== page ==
It is hard to drive down the street without seeing those familiar awareness ribbons on the back of a car. While the pink ribbon for breast cancer is familiar to most Americans, the most widely recognized is the yellow ribbon which supports American soldiers deployed across the globe.
The custom of tying a yellow ribbon around a tree to symbolize waiting love is believed to date back as far as the days of Nero. The song/poem She Wore a Yellow Ribbon has appeared in various forms for at least four centuries. It is based upon the same general theme: A woman is under some sort of test or trial as she waits for her beloved to return.
In 1973 Tony Orlando and Dawn released Tie a Yellow Ribbon, a story about a released convict who asked his lover to tie a yellow ribbon round the old oak tree to indicate that she would welcome him home.
The song re-entered the public consciousness in 1981, becoming an anthem during the Iranian hostage crisis as American citizens regularly tied yellow ribbons around trees as a symbol of their hopes and prayers for the hostages’ safe return. Since then, many groups have adopted various colored ribbons as symbols of support or awareness.
It seems fitting that the 16th annual JCC Special Needs fundraiser on Saturday, March 24, is titled Tie a Yellow Ribbon: A Night with Tony Orlando. The event both fosters awareness and raises much needed funds for children and adults with special needs.
In addition to the concert, the evening features a fabulous silent auction, cocktails and gourmet dessert reception at Alper JCC Sablotsky Cultural Arts Center. All proceeds benefit the Shirley and Chester Paul Special Needs Program.
From million-selling records (five number one hits), a popular television variety series, movies and Broadway, Orlando has conquered every facet of show business. He was one of the biggest pop stars of the early ’70s, best remembered for the mammoth hit Tie a Yellow Ribbon ‘Round the Ole Oak Tree.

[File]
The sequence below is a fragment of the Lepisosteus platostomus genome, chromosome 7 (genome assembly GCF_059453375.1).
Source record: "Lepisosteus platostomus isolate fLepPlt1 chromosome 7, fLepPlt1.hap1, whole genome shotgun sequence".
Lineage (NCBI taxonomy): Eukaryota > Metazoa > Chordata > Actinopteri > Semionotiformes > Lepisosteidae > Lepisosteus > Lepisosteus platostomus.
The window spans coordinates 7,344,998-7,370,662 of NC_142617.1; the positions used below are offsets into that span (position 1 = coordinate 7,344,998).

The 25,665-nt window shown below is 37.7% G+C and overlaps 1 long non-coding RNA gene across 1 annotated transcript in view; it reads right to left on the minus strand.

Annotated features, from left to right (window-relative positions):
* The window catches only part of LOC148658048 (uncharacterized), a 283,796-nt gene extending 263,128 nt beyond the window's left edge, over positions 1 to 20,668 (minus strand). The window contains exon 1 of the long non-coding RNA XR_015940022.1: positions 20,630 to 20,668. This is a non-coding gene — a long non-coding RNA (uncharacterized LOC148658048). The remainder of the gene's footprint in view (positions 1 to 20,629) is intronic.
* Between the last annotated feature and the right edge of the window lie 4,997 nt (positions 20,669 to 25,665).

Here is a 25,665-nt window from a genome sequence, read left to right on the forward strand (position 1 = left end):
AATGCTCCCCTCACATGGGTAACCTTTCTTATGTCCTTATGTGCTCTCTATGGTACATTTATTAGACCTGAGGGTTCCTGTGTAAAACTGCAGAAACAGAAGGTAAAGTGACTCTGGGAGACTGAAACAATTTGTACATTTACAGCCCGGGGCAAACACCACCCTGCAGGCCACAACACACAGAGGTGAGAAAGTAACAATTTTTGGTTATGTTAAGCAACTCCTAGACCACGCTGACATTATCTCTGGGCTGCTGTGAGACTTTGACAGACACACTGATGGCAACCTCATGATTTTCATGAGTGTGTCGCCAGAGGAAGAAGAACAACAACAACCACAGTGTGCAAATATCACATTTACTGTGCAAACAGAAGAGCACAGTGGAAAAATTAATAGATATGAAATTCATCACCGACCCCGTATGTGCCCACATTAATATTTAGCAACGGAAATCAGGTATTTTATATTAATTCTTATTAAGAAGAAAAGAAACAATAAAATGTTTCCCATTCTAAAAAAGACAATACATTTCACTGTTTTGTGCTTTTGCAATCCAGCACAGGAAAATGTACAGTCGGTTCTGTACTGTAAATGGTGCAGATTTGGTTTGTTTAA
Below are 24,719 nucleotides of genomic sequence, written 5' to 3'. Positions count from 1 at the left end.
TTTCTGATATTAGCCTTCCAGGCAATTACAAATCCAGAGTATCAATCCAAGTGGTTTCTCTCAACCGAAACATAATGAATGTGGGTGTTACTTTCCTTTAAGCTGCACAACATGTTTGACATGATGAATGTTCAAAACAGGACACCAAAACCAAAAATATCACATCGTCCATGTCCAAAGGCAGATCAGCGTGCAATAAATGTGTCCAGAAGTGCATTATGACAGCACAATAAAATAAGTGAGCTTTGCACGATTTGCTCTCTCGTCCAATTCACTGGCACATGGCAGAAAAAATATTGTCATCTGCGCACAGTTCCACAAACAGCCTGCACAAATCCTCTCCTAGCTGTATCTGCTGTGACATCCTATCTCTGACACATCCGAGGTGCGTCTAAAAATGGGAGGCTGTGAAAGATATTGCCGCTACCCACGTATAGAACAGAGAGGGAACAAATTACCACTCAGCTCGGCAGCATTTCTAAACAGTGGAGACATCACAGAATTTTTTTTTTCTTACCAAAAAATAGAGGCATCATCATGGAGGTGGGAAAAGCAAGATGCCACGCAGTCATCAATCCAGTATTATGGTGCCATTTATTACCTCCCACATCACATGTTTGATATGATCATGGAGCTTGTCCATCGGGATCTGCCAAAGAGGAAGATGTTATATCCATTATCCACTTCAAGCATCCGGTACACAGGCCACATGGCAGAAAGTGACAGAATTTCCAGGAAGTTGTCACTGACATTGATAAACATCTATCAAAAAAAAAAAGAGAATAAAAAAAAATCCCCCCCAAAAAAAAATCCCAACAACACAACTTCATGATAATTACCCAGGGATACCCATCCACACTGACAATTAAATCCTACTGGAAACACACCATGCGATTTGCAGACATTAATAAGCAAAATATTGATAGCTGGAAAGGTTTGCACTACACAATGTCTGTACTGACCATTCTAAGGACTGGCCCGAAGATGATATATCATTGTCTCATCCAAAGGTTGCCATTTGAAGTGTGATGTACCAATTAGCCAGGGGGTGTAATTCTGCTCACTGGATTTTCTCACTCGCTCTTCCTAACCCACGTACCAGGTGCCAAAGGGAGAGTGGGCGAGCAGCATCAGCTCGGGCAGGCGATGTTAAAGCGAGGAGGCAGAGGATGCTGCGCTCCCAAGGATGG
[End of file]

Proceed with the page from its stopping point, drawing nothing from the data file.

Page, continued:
He entered the music business at the age of 16 after auditioning for producer Don Kirshner. Orlando’s first hit, 1961’s Halfway to Paradise, was written for him by Carole King, who also authored the Top 20 follow-up, Bless You.
In early 1970, Orlando was asked to lay down a lead vocal over a demo recorded by a Detroit-based act called Dawn. The record, Candida, became a massive hit, rising to number three on the singles charts. He immediately cut another record with Dawn, and Knock Three Times topped the charts in early 1971.
Released in 1973, Tie a Yellow Ribbon became Orlando’s biggest hit and was named the top-selling single of the year. Tony Orlando and Dawn had subsequent Top Ten hits with 1973’s Say, Has Anybody Seen My Sweet Gypsy Rose?, 1974’s Steppin’ Out (Gonna Boogie Tonight), and 1975’s chart-topping He Don’t Love You (Like I Love You).
Orlando then set his sights on television, which resulted in his highly rated weekly variety series on CBS. The show, which ran for four seasons, welcomed the biggest names in show business.
Tony Orlando became a staple of the Las Vegas club circuit and later opened the Tony Orlando Yellow Ribbon Music Theater in Branson, Missouri. He is the recipient of three American Music Awards, a People’s Choice Award and a star on the Hollywood Walk of Fame.
For more information on the March 24 event, A Night with Tony Orlando, call 305-271-9000, ext. 273, or check the special needs page at www.alperjcc.org.